Indian smartphone users spend more on 3G services than those in China

New Delhi | Updated on March 12, 2018 Published on October 12, 2012

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Third generation (3G) mobile services may not have lived up to the hype but Indian mobile operators are now beginning to get good returns.

According to a study done by Ernst & Young, the average monthly spend of 3G smartphone users stand at $43 (Rs 2,267) for post-paid users and at $27 (Rs 1,423) for pre-paid card subscribers.

While this is still lower than what 3G users in the UK and Australia spend, Indian subscribers are spending more than the Chinese and the Russians.

This is good news for Indian telecom companies that have been struggling to improve their revenues with the average revenue per user from voice services at only about $2 (Rs 105) a month.

Overwhelming users

Ernst & Young survey across 12 countries highlights that navigating through mobile data price plans and new mobile Internet services is proving increasingly complex and overwhelming to end-users.

The report highlights that in India, 31 per cent of the survey respondents clearly understand the mobile data tariffs offered by the mobile operators, which is highest when compared with countries such as the US where only 16 per cent, the UK – 24 per cent and China – 13 per cent.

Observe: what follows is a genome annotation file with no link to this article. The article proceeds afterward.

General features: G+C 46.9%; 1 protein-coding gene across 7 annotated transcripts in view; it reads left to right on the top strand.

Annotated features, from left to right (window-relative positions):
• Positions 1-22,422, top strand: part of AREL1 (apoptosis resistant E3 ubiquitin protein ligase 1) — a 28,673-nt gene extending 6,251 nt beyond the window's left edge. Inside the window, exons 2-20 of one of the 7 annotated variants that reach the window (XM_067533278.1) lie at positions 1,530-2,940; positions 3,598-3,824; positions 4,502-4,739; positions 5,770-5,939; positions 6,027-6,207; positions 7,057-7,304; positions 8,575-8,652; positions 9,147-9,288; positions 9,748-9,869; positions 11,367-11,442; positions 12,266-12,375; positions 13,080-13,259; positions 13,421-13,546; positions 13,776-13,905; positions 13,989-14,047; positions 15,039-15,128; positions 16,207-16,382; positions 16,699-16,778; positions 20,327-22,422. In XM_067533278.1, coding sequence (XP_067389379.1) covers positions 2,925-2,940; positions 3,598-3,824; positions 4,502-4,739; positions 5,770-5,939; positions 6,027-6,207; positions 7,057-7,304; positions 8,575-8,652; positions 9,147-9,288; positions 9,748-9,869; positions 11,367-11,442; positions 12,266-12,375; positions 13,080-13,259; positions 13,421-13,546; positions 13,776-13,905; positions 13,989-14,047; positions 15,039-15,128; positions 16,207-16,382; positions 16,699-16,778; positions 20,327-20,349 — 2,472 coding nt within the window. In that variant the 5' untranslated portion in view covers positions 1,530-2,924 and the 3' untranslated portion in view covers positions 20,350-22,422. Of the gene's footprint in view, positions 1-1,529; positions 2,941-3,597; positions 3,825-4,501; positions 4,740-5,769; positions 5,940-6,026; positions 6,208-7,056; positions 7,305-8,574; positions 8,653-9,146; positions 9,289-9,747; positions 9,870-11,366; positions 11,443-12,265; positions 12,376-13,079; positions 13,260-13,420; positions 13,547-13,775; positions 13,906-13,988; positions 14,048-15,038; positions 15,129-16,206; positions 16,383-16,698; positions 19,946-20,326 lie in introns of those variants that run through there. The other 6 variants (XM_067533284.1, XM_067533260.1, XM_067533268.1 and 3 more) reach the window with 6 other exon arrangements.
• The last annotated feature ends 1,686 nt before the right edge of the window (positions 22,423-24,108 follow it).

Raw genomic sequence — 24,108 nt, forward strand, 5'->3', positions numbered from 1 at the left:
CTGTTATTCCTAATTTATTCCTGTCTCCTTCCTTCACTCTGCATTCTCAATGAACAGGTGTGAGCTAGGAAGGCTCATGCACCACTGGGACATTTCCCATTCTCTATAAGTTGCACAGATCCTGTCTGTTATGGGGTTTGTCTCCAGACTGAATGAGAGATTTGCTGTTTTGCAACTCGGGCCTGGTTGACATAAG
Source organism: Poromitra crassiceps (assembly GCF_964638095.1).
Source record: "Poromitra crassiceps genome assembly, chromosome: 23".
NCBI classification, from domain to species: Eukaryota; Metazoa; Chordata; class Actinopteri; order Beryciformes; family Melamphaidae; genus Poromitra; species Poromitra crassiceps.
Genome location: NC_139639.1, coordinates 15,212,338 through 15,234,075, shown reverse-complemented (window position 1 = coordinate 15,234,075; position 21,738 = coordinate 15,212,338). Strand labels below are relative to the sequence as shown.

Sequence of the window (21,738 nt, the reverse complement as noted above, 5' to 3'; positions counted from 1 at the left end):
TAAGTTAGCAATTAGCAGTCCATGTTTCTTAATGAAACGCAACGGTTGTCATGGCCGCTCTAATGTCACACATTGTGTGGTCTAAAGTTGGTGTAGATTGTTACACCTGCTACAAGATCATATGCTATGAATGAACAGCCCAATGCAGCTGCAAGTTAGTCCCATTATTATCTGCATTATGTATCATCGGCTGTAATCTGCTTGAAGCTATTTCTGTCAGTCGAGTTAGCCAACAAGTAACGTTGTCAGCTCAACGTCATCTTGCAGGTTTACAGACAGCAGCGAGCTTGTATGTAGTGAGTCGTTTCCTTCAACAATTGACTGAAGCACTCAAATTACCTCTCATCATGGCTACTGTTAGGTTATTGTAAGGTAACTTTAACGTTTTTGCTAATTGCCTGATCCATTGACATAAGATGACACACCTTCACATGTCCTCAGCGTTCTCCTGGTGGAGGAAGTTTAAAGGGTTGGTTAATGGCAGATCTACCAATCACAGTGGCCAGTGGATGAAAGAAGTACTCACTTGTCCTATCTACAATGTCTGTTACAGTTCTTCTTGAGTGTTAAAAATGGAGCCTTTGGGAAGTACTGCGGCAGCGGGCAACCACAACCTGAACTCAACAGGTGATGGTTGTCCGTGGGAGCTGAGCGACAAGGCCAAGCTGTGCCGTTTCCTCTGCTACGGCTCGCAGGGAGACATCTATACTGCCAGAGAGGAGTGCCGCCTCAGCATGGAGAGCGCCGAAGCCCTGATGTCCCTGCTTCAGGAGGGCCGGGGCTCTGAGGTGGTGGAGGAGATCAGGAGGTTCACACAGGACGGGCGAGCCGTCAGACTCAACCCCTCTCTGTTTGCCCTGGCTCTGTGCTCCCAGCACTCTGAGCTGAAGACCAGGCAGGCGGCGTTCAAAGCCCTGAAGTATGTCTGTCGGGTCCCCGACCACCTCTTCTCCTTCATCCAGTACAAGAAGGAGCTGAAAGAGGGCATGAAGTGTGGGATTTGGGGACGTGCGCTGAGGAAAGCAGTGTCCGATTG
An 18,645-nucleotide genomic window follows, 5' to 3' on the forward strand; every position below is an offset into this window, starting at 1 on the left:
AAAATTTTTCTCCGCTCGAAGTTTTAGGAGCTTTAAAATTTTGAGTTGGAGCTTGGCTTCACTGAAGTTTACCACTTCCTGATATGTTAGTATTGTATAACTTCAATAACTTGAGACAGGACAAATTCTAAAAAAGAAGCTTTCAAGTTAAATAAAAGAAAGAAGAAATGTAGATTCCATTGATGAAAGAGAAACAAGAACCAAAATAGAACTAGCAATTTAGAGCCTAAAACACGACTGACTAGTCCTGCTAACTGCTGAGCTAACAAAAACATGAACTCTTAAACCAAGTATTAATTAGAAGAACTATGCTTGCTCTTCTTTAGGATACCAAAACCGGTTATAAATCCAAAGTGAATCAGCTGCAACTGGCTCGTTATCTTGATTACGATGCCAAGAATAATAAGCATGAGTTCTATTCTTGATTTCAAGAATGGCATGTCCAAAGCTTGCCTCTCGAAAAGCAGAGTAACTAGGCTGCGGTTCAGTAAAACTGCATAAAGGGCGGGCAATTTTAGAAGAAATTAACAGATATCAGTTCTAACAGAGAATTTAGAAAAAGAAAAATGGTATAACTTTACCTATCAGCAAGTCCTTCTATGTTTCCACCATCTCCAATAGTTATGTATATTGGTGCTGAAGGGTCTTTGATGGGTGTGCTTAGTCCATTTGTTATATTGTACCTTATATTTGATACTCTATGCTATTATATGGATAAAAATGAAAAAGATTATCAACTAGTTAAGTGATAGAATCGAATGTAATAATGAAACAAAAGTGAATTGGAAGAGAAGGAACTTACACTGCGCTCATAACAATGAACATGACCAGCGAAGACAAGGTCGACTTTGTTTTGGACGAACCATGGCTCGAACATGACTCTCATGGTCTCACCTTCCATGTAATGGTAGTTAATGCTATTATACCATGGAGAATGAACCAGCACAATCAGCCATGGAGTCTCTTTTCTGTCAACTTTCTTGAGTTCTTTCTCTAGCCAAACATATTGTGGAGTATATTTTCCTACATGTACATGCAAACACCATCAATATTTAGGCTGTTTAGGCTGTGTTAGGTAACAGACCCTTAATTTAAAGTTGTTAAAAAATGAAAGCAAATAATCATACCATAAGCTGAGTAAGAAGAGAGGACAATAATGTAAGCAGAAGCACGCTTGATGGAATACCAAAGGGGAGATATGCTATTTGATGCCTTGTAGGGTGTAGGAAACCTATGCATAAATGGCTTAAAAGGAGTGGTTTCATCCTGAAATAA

According to the report, in India almost 54 per cent of the respondents prefer unlimited mobile data for a fixed price per month, while for mobile apps 33 per cent prefer free trial of limited content and option of payment of full version.

Data tariffs

Though smartphone users are twice as likely to use data services as feature-phone owners, confusion over data tariffs, lack of guidance from operators on the value of new services and concerns over privacy and security risk limiting the adoption of mobile data in the future.

Prashant Singhal, Partner in member firm of Ernst & Young Global, said, “Our report suggests that 40 per cent of the global users would try mobile payment services sooner if they had a greater understanding of service benefits. Also, there is fear of overspending which emerges as the number one reason for discontinuing using a smartphone service or not taking the option to use it after trying it out.”


Published on October 12, 2012
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